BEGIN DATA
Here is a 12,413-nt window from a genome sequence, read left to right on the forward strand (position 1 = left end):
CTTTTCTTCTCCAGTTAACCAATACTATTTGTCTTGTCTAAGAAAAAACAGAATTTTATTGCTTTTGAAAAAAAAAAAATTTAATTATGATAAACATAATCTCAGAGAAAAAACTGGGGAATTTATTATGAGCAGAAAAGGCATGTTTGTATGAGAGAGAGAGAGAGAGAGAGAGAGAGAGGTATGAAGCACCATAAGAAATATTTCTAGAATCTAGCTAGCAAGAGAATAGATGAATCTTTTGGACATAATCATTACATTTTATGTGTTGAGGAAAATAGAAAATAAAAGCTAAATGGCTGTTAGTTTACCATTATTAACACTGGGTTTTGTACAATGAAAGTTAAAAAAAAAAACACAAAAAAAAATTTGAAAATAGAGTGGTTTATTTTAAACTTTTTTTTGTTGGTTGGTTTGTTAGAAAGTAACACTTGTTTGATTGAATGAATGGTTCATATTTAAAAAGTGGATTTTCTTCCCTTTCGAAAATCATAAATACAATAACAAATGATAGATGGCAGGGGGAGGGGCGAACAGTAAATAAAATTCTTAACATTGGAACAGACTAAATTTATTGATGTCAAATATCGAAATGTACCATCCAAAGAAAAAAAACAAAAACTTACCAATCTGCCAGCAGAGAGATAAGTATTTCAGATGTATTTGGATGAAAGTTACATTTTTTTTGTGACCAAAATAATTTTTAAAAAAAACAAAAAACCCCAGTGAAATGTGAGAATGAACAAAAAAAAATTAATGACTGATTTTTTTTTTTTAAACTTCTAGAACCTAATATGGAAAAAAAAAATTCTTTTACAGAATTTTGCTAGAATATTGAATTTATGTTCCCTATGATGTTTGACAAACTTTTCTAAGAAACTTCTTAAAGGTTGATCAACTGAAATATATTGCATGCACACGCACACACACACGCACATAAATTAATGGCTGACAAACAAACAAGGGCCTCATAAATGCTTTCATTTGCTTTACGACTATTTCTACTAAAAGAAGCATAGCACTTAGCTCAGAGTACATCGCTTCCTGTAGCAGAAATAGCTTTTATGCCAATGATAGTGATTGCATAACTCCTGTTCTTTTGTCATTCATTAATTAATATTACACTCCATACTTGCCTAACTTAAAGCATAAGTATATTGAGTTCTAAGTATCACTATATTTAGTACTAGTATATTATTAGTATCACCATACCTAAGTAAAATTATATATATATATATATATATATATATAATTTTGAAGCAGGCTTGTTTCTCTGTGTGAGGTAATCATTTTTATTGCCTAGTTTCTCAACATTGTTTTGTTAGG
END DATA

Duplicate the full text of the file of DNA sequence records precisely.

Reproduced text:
Here is a 12,413-nt window from a genome sequence, read left to right on the forward strand (position 1 = left end):
CTTTTCTTCTCCAGTTAACCAATACTATTTGTCTTGTCTAAGAAAAAACAGAATTTTATTGCTTTTGAAAAAAAAAAAATTTAATTATGATAAACATAATCTCAGAGAAAAAACTGGGGAATTTATTATGAGCAGAAAAGGCATGTTTGTATGAGAGAGAGAGAGAGAGAGAGAGAGAGAGGTATGAAGCACCATAAGAAATATTTCTAGAATCTAGCTAGCAAGAGAATAGATGAATCTTTTGGACATAATCATTACATTTTATGTGTTGAGGAAAATAGAAAATAAAAGCTAAATGGCTGTTAGTTTACCATTATTAACACTGGGTTTTGTACAATGAAAGTTAAAAAAAAAAACACAAAAAAAAATTTGAAAATAGAGTGGTTTATTTTAAACTTTTTTTTGTTGGTTGGTTTGTTAGAAAGTAACACTTGTTTGATTGAATGAATGGTTCATATTTAAAAAGTGGATTTTCTTCCCTTTCGAAAATCATAAATACAATAACAAATGATAGATGGCAGGGGGAGGGGCGAACAGTAAATAAAATTCTTAACATTGGAACAGACTAAATTTATTGATGTCAAATATCGAAATGTACCATCCAAAGAAAAAAAACAAAAACTTACCAATCTGCCAGCAGAGAGATAAGTATTTCAGATGTATTTGGATGAAAGTTACATTTTTTTTGTGACCAAAATAATTTTTAAAAAAAACAAAAAACCCCAGTGAAATGTGAGAATGAACAAAAAAAAATTAATGACTGATTTTTTTTTTTTAAACTTCTAGAACCTAATATGGAAAAAAAAAATTCTTTTACAGAATTTTGCTAGAATATTGAATTTATGTTCCCTATGATGTTTGACAAACTTTTCTAAGAAACTTCTTAAAGGTTGATCAACTGAAATATATTGCATGCACACGCACACACACACGCACATAAATTAATGGCTGACAAACAAACAAGGGCCTCATAAATGCTTTCATTTGCTTTACGACTATTTCTACTAAAAGAAGCATAGCACTTAGCTCAGAGTACATCGCTTCCTGTAGCAGAAATAGCTTTTATGCCAATGATAGTGATTGCATAACTCCTGTTCTTTTGTCATTCATTAATTAATATTACACTCCATACTTGCCTAACTTAAAGCATAAGTATATTGAGTTCTAAGTATCACTATATTTAGTACTAGTATATTATTAGTATCACCATACCTAAGTAAAATTATATATATATATATATATATATATATAATTTTGAAGCAGGCTTGTTTCTCTGTGTGAGGTAATCATTTTTATTGCCTAGTTTCTCAACATTGTTTTGTTAGG